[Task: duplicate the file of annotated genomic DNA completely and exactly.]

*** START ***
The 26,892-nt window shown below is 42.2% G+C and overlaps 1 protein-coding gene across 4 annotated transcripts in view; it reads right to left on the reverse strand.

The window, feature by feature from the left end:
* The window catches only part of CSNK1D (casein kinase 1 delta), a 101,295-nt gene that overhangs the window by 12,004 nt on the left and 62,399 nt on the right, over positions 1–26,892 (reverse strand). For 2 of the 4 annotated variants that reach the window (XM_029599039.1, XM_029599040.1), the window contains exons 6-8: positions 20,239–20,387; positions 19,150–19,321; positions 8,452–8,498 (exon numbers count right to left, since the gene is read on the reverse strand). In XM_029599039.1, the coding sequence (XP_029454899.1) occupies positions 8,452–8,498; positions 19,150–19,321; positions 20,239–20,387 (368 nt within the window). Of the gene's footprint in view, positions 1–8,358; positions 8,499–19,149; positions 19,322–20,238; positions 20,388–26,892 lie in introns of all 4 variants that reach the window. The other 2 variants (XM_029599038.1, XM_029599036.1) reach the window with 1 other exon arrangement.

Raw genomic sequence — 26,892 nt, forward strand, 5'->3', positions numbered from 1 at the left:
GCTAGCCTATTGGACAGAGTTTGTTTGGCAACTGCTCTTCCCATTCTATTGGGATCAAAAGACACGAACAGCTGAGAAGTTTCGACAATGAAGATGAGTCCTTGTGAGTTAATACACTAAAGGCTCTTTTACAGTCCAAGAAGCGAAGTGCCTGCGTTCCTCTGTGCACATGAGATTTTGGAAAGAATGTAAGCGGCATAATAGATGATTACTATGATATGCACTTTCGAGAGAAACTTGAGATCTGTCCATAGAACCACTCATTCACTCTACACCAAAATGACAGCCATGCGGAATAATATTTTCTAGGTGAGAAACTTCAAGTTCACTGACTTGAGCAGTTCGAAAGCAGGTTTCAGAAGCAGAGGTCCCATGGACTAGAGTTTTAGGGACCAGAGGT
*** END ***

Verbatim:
The 26,892-nt window shown below is 42.2% G+C and overlaps 1 protein-coding gene across 4 annotated transcripts in view; it reads right to left on the reverse strand.

The window, feature by feature from the left end:
* The window catches only part of CSNK1D (casein kinase 1 delta), a 101,295-nt gene that overhangs the window by 12,004 nt on the left and 62,399 nt on the right, over positions 1–26,892 (reverse strand). For 2 of the 4 annotated variants that reach the window (XM_029599039.1, XM_029599040.1), the window contains exons 6-8: positions 20,239–20,387; positions 19,150–19,321; positions 8,452–8,498 (exon numbers count right to left, since the gene is read on the reverse strand). In XM_029599039.1, the coding sequence (XP_029454899.1) occupies positions 8,452–8,498; positions 19,150–19,321; positions 20,239–20,387 (368 nt within the window). Of the gene's footprint in view, positions 1–8,358; positions 8,499–19,149; positions 19,322–20,238; positions 20,388–26,892 lie in introns of all 4 variants that reach the window. The other 2 variants (XM_029599038.1, XM_029599036.1) reach the window with 1 other exon arrangement.

Raw genomic sequence — 26,892 nt, forward strand, 5'->3', positions numbered from 1 at the left:
GCTAGCCTATTGGACAGAGTTTGTTTGGCAACTGCTCTTCCCATTCTATTGGGATCAAAAGACACGAACAGCTGAGAAGTTTCGACAATGAAGATGAGTCCTTGTGAGTTAATACACTAAAGGCTCTTTTACAGTCCAAGAAGCGAAGTGCCTGCGTTCCTCTGTGCACATGAGATTTTGGAAAGAATGTAAGCGGCATAATAGATGATTACTATGATATGCACTTTCGAGAGAAACTTGAGATCTGTCCATAGAACCACTCATTCACTCTACACCAAAATGACAGCCATGCGGAATAATATTTTCTAGGTGAGAAACTTCAAGTTCACTGACTTGAGCAGTTCGAAAGCAGGTTTCAGAAGCAGAGGTCCCATGGACTAGAGTTTTAGGGACCAGAGGT